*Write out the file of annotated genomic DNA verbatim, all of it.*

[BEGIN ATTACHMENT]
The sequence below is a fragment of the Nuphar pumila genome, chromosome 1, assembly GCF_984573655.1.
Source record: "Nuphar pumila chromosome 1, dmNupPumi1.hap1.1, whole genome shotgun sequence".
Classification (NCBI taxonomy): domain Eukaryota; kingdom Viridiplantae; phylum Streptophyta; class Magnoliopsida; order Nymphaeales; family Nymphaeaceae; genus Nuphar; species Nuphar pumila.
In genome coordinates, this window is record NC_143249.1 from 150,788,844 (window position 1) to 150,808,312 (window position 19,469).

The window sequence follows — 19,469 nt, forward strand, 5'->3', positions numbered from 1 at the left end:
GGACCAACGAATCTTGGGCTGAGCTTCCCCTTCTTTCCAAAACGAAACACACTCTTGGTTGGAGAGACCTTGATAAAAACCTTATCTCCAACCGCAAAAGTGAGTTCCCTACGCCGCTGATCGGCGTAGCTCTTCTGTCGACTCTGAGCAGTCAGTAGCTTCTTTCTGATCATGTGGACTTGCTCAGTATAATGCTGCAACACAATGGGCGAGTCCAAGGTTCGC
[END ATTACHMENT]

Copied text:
The sequence below is a fragment of the Nuphar pumila genome, chromosome 1, assembly GCF_984573655.1.
Source record: "Nuphar pumila chromosome 1, dmNupPumi1.hap1.1, whole genome shotgun sequence".
Classification (NCBI taxonomy): domain Eukaryota; kingdom Viridiplantae; phylum Streptophyta; class Magnoliopsida; order Nymphaeales; family Nymphaeaceae; genus Nuphar; species Nuphar pumila.
In genome coordinates, this window is record NC_143249.1 from 150,788,844 (window position 1) to 150,808,312 (window position 19,469).

The window sequence follows — 19,469 nt, forward strand, 5'->3', positions numbered from 1 at the left end:
GGACCAACGAATCTTGGGCTGAGCTTCCCCTTCTTTCCAAAACGAAACACACTCTTGGTTGGAGAGACCTTGATAAAAACCTTATCTCCAACCGCAAAAGTGAGTTCCCTACGCCGCTGATCGGCGTAGCTCTTCTGTCGACTCTGAGCAGTCAGTAGCTTCTTTCTGATCATGTGGACTTGCTCAGTATAATGCTGCAACACAATGGGCGAGTCCAAGGTTCGC